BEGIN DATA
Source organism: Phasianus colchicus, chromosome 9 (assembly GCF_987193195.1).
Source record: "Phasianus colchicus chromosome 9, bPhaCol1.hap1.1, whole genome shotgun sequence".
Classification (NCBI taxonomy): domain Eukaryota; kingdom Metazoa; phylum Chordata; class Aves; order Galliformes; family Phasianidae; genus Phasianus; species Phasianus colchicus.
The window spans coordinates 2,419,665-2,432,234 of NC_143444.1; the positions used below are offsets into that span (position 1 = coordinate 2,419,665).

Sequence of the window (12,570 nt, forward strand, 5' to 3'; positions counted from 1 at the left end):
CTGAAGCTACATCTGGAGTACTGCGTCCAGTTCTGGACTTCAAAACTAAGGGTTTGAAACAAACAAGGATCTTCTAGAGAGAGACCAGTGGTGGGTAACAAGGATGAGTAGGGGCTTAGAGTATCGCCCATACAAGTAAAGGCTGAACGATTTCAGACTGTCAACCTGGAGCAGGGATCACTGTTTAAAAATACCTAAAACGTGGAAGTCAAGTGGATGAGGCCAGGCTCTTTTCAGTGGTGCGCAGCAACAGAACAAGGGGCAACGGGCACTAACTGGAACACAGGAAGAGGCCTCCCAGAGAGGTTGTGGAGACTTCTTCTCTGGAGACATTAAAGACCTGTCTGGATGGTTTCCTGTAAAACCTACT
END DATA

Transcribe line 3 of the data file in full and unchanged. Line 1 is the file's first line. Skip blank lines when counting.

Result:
Classification (NCBI taxonomy): domain Eukaryota; kingdom Metazoa; phylum Chordata; class Aves; order Galliformes; family Phasianidae; genus Phasianus; species Phasianus colchicus.